Photo credit: Simon & His Cameravia Flickr under Creative Commons license

Portfolio management for startup accelerators: what to measure and how to do it


In the last post we argued that the startup accelerators, due to resource and business model limitations, should not apply the active VC-style model of portfolio management. Instead, they should act as connectors and focus on helping graduates of their programs secure next round of funding, precisely by VC funds. To achieve this objective they should:

  • Present portfolio startups regularly to investors during informal meetings and at various events they attend, not only during demo days;
  • Match mentors with graduate companies, not only with the current batch;
  • Increase the likelihood of connections by promoting all their startups via social media, events, workshops, or in newsletters sent to accelerator’s stakeholders;
  • Keep track of fundraising related KPIs; and
  • Never stop thinking about portfolio startups.

With this framework in mind, let’s see how they can make it happen.

What to measure?

To help their portfolio startups, the accelerator team first needs to have access to relevant and up-to-date information about each of the startups. We suggest requesting regular updates about:

  • Traction. This is a magic word among startup investors and one of the key factors taken into consideration when deciding whether to make an investment. Traction takes form of metrics that demonstrate the attractiveness of startup’s value proposition to customers. To an investor, they are an indication of a startup’s future earning potential or exit value. The metrics themselves depend heavily on the type of startup, stage and business model. For example, key metrics for a SaaS startup are around number/growth of subscribers and their LTV. A marketplace startup should report metrics related to transactions made on their platform. Key metrics for a social network are daily active users and their engagement such as average visit duration, number of activities, etc. The accelerator and a startup should agree on max 2 or 3 metrics that best describe growth for each startup – in money terms, percentage growth or absolute numbers.
  • Fundraising. This should be information about current valuation, how much the startup is looking to raise, who are current investors, what kind of investor profile is the startup looking for, who they are talking to now, etc.
  • Achievements. Investors like to bet on winners and often observe all signs of social proof before making a decision to invest. For example, Mattermark, an analytics company for startup investors, includes followers on LinkedIn, Twitter as well as Facebook Likes and visits to website among the signals determining if a startup is hot. Reporting on the latest mention in TechCrunch, an award, or big milestone reached are all great pieces of information that accelerator staff can share with potential investors and mentors.
  • Cash. Startups fail when they run out of cash; it’s as simple as that. Regularly monitoring cash burn rate and remaining runway allows to raise alarm bells early enough to have time for action.

This is a mix of qualitative and quantitative information that is actionable and can help accelerator staff make introductions to investors and mentors. Some of this information needs to be reported on a regular basis, some only when there are changes, or important news. The additional benefit of requiring such updates is making the founders think regularly of the big picture and keep fundraising firmly on their agenda.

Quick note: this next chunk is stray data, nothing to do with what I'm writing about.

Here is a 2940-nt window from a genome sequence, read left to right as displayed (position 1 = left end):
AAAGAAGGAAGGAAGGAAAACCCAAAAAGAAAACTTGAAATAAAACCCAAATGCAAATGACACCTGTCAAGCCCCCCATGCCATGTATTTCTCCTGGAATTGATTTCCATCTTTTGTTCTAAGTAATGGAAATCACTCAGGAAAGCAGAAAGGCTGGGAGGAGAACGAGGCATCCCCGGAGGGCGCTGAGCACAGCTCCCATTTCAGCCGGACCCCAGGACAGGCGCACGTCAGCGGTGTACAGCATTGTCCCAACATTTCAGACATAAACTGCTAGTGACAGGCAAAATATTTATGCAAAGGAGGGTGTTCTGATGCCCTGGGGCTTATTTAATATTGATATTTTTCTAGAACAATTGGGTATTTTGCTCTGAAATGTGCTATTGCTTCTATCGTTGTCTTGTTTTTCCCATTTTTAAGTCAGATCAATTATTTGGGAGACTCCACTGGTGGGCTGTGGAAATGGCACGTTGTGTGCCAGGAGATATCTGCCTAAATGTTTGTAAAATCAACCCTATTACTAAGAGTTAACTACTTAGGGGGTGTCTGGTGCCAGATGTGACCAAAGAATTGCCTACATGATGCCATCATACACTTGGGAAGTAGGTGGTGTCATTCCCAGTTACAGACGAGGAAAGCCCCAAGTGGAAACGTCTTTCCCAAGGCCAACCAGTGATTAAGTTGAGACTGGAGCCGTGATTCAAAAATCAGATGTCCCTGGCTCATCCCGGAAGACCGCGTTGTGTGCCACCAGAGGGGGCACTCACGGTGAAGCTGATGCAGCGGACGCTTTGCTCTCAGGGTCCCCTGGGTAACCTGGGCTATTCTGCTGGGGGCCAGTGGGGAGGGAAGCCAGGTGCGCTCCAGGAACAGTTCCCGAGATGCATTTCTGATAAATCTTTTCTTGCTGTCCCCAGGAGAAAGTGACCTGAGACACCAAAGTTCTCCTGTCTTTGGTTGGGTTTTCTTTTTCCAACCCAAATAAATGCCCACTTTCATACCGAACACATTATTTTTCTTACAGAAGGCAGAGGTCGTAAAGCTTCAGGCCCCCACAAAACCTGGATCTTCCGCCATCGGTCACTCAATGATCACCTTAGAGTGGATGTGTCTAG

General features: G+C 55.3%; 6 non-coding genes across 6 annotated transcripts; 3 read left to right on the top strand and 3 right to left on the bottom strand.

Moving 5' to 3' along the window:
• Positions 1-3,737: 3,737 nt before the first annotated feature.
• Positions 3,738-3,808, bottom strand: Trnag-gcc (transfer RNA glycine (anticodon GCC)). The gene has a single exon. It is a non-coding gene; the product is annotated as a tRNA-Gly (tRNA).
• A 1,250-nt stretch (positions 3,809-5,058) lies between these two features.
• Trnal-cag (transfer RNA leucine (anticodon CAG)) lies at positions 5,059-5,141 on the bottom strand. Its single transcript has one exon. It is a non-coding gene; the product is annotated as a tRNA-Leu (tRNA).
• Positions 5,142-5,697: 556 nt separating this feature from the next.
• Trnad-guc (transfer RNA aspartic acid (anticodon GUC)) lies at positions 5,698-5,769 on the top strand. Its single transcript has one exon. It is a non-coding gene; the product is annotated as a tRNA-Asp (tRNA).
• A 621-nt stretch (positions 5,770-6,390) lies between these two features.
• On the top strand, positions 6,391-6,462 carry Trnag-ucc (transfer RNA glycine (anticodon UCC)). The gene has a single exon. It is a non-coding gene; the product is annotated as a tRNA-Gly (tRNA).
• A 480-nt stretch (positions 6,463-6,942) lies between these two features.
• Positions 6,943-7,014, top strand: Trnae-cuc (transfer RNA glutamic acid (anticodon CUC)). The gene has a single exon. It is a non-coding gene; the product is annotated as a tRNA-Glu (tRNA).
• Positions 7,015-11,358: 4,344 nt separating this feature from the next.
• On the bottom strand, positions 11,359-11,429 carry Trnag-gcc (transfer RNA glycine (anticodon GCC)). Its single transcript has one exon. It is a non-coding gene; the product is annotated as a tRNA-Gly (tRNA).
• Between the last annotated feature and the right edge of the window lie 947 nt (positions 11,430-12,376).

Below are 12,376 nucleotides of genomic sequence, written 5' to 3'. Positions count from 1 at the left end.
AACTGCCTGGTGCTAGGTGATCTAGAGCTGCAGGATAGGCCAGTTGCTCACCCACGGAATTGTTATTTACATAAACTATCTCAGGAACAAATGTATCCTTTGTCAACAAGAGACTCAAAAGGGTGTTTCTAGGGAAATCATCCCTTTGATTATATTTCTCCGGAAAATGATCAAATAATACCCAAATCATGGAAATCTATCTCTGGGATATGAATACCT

Setting up and managing the process

After agreeing on the metrics, the next step is to set up the process to make sure the reported information is easily accessible and can be acted upon. Most common practices used nowadays involve emails, Excel spreadsheets and shared folders. Such system works fairly well if an accelerator has 5 startups in the portfolio, but what if they have 20 startups… in each cohort? Sending reminders to founders, editing different formats of information, sharing the updates with people, adding new people to share it with is basically a full time job if done right.

The best solution for that problem is using a dedicated tool. The benefits? With solutions available now on the market, including Fundacity, you can set reporting request just once and then:

  • Forget about sending reminders
  • Receive all information regularly and in a consistent format
  • Share it with more people as all information is accessible in the cloud

Once the information starts coming in regularly, the whole focus for the accelerator team should be on making sure it is actually used to help portfolio startups and not left there in the cloud. There are several ways to make that happen:

  • We suggest there is a dedicated person in the accelerator team responsible for reviewing the updates and making sure portfolio startups are always on the agenda.
  • There should be regular staff meetings where the updates from startups are discussed and converted into concrete actions.
  • Finally, helping portfolio startups should be included in annual goals for the whole accelerator as well as in individual goals for individual team members i.e. not only portfolio manager, but partners and e.g. marketing executive too.


We all hate when we see promotions for “new customers only”. It seems like startup accelerators often have the same mentality, putting much more emphasis on attracting new startups to their programs than on helping the ones in which they have already invested. At the same time startups invest in their Customer Success teams realizing that taking care of existing customers is at least as important for growth as acquiring new ones.

Perhaps it’s time the accelerators learn something from their portfolio startups too.

This is the third part of our series of articles discussing portfolio management for startup accelerators. You can see the first post (“If startup accelerators are real investors, they should behave accordingly”) here and the second (“Accelerators are not VCs: how they should approach portfolio management”) here.

Photo credit: orkomedix, via Flickr under Creative Commons license